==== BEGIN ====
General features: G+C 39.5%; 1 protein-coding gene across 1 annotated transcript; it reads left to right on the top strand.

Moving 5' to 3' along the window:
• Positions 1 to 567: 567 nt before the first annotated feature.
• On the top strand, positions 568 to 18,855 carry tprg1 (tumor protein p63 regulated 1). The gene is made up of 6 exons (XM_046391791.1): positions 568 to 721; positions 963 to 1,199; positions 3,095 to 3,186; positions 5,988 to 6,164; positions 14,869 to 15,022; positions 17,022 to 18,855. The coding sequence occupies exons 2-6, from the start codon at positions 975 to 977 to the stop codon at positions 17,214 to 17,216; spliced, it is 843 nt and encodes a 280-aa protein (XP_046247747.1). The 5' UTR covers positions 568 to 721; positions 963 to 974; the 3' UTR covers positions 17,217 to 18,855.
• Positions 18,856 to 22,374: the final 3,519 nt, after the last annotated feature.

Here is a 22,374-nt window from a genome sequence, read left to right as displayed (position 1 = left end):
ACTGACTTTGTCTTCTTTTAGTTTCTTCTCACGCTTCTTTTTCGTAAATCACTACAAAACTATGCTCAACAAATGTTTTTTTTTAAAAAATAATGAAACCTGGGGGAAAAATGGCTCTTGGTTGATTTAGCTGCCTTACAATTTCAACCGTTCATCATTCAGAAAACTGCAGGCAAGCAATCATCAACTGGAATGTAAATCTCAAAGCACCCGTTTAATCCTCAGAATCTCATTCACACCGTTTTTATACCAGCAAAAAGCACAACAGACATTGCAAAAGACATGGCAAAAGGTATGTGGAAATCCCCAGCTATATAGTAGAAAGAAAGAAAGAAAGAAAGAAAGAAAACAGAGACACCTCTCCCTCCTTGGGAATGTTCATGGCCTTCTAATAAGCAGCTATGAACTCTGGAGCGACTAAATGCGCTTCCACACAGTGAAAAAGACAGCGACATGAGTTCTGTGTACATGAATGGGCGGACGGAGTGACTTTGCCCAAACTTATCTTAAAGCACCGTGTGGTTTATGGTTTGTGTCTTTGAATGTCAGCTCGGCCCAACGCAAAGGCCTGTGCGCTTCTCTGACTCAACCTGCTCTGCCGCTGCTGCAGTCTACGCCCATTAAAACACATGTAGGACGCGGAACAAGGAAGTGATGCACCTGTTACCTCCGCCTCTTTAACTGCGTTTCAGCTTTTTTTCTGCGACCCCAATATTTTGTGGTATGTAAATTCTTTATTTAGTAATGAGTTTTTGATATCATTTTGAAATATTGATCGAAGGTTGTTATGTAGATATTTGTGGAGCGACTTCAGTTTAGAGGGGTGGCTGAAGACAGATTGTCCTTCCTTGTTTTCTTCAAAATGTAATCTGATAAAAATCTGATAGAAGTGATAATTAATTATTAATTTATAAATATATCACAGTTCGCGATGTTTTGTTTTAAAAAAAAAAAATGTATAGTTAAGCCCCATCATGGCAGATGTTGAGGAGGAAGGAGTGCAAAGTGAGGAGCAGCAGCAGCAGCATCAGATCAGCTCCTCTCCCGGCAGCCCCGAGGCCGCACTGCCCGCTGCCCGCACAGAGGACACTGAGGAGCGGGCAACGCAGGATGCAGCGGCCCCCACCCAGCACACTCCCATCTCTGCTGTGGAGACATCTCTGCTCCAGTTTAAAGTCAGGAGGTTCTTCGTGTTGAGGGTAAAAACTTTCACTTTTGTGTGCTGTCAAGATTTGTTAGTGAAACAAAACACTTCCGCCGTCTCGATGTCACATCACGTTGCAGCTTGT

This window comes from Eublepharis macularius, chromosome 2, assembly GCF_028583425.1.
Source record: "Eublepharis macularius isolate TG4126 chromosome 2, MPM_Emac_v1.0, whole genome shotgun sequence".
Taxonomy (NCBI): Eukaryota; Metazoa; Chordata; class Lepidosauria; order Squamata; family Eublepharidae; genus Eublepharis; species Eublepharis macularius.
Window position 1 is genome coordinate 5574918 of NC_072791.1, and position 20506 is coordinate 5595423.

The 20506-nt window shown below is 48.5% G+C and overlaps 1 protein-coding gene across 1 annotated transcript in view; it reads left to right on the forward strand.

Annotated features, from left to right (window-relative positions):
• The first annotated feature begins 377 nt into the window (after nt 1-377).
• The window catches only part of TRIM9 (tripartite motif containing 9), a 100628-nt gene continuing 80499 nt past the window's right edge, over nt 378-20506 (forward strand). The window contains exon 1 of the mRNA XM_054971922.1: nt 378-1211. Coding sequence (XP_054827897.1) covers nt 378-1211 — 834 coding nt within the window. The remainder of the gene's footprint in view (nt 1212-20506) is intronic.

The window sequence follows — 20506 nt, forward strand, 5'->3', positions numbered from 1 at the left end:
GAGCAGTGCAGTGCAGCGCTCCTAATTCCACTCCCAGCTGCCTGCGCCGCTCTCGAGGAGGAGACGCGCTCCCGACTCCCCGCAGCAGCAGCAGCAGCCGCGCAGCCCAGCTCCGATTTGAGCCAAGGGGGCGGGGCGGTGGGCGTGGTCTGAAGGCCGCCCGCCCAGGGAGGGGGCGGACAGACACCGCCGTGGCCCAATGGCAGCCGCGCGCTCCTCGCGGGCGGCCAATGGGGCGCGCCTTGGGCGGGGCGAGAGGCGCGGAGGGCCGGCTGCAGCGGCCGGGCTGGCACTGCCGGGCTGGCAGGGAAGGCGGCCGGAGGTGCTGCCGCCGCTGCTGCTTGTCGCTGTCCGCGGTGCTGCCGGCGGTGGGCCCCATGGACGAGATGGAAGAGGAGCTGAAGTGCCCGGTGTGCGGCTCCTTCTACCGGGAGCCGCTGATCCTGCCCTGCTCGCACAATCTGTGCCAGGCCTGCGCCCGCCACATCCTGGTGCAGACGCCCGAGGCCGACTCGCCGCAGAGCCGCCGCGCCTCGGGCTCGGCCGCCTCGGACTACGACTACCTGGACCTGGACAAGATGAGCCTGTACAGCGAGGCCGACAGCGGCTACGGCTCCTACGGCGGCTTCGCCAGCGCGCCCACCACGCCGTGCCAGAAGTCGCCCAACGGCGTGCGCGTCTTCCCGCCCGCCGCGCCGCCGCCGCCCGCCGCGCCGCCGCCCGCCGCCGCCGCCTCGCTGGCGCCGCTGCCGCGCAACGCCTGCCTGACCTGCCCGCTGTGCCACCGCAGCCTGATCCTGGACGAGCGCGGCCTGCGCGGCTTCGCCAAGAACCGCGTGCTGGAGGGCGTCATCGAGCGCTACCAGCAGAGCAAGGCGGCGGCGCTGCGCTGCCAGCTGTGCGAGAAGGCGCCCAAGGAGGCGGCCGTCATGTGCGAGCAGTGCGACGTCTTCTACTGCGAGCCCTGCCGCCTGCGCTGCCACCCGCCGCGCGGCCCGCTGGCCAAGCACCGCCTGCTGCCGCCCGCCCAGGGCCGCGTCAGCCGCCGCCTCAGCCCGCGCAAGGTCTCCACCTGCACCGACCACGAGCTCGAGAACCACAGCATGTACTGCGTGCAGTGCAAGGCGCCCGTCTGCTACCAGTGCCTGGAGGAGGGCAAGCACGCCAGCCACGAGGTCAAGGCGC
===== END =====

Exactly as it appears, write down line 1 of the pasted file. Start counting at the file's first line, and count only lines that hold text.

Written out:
General features: G+C 39.5%; 1 protein-coding gene across 1 annotated transcript; it reads left to right on the top strand.